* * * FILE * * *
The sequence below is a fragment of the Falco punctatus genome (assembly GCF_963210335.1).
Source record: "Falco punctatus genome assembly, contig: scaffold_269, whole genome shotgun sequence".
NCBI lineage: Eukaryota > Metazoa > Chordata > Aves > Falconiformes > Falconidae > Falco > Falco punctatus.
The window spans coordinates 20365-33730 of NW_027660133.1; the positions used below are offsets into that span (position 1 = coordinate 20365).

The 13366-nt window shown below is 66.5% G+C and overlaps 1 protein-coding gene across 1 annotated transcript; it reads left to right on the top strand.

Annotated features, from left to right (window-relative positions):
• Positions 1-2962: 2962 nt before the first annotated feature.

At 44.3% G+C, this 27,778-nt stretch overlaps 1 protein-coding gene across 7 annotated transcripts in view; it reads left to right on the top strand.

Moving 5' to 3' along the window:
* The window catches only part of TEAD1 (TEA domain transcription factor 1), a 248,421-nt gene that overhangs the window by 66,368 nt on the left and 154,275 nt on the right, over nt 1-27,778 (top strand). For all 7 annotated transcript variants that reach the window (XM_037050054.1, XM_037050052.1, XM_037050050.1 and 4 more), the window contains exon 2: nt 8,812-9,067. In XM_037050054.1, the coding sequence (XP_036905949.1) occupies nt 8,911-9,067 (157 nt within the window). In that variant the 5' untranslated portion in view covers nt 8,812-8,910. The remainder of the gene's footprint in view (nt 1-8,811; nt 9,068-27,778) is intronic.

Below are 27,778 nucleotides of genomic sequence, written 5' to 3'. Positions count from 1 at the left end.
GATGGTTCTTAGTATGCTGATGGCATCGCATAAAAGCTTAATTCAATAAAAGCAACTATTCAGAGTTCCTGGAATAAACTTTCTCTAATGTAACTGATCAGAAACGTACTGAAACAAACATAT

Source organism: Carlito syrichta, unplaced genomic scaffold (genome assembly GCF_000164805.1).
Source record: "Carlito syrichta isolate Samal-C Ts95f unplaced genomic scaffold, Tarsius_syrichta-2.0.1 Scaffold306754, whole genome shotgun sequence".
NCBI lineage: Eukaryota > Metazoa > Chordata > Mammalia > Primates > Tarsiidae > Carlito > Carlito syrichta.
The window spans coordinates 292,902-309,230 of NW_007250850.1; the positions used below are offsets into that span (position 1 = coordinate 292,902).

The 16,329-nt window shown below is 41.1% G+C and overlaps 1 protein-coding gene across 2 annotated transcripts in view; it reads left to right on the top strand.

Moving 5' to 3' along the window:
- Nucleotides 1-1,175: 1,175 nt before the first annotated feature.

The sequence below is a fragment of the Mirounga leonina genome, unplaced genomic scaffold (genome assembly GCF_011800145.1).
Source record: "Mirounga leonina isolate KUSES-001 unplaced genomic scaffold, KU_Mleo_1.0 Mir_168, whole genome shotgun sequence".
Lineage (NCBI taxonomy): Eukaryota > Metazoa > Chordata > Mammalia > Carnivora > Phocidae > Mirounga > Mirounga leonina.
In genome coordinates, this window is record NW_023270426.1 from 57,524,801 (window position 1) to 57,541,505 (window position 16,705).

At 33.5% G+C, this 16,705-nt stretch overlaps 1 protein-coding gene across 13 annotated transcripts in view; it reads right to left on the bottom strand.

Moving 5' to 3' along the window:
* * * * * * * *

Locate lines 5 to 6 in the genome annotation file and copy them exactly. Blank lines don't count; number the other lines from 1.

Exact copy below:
The 13366-nt window shown below is 66.5% G+C and overlaps 1 protein-coding gene across 1 annotated transcript; it reads left to right on the top strand.

Annotated features, from left to right (window-relative positions):